A medical emergency may exist for many reasons including trauma, alcohol or other drug overdose, serious mental health issues, or medical conditions like diabetes or cardiac arrest.
- Call 911
- Do not move the person unless they are in immediate danger
- Provide first aid if you are trained to do so
- Reassure the person that help is on the way
Students (or anyone concerned about a student): Consultation regarding medical and mental health concerns is available by phone at all times. Call Cornell Health at 607 255-5155.
Faculty, staff, post-doctoral fellows and associates, retirees, spouses/partners of employees: Consultation with a counselor is available by phone at all times. Call the Faculty and Staff Assistance Program (FSAP) at 607 255-2673.
If you are immediately concerned that someone may harm themselves or others, on the Ithaca campus call the Cornell Police at 607 255-1111. At other locations call 911.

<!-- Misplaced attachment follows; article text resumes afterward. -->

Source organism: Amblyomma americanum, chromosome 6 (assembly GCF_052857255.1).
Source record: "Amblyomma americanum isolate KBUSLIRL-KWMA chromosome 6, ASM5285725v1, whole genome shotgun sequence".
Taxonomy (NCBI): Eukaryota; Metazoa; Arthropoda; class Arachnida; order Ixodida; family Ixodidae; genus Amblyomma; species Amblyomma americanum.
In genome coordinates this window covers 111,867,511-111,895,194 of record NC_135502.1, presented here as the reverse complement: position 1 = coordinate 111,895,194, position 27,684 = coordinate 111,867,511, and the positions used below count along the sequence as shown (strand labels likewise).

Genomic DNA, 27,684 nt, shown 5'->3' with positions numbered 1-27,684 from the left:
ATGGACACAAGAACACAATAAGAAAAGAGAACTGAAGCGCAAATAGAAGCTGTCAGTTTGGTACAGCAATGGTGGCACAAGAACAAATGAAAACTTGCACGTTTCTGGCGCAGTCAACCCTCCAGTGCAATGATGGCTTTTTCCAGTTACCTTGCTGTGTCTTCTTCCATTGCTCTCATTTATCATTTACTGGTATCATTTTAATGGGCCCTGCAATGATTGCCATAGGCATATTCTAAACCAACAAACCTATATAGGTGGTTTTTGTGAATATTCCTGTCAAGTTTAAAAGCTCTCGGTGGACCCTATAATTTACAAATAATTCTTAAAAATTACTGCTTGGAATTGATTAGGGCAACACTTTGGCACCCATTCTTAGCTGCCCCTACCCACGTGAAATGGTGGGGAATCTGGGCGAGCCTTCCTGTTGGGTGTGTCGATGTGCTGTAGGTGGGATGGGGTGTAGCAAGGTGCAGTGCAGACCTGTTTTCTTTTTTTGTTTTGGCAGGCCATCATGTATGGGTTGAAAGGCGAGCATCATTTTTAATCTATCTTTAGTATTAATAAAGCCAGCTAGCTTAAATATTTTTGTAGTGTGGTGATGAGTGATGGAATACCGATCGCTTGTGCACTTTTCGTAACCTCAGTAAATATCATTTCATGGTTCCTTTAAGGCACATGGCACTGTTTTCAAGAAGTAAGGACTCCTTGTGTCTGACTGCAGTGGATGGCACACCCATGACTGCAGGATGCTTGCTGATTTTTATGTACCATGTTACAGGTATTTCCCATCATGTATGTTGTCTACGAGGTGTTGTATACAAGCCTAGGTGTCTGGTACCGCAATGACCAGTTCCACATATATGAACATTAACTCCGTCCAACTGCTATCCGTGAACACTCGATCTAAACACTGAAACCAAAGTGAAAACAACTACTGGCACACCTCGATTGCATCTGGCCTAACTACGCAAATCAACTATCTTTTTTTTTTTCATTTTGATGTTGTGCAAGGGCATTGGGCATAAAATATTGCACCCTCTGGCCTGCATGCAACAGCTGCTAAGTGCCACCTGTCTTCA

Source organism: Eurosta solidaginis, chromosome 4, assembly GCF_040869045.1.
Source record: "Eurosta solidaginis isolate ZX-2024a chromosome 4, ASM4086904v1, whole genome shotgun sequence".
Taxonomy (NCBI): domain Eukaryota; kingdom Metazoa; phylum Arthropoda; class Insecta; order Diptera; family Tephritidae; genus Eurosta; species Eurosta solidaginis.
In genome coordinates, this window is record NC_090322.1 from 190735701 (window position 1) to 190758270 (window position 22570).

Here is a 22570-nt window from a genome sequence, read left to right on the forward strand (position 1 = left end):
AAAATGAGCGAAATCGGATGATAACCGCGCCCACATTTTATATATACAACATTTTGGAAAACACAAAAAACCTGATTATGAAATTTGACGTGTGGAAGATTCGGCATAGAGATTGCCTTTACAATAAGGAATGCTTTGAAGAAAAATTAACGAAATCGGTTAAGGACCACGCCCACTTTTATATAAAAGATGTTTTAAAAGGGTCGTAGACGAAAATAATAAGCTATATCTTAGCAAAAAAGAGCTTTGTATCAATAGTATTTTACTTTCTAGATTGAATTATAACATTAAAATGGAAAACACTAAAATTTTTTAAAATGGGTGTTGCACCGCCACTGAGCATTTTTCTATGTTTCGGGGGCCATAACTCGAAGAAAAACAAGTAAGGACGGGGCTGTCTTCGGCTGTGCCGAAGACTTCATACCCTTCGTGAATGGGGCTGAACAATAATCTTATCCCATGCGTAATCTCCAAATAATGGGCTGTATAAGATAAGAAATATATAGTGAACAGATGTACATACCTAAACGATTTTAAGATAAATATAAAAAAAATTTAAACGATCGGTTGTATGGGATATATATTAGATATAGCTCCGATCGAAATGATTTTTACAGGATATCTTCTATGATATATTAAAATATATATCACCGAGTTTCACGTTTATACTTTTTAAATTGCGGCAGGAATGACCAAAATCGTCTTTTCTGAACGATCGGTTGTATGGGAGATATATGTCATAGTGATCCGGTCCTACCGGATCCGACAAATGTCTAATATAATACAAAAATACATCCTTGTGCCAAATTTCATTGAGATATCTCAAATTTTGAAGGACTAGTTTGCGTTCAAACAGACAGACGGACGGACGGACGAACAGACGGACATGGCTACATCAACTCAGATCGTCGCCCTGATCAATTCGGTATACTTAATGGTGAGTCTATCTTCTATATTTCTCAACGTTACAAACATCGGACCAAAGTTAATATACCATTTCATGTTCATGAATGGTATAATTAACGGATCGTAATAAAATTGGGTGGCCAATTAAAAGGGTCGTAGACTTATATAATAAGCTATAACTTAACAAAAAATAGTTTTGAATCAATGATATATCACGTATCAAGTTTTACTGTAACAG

- Chest Discomfort: Most heart attacks involve discomfort in the center of the chest that lasts more than a few minutes, or that goes away and comes back. It can feel like uncomfortable pressure, squeezing, fullness or pain.
- Discomfort in other areas of the upper body. Symptoms can include pain or discomfort in one or both arms, the back, neck, jaw or stomach.
- Shortness of breath with or without chest discomfort.
- Other signs may include: breaking out in a cold sweat, nausea or lightheadedness.
- If you or someone with you might be having a heart attack CALL 911
- Stay calm
- Send someone to get the nearest Automatic External Defibrillator (AED)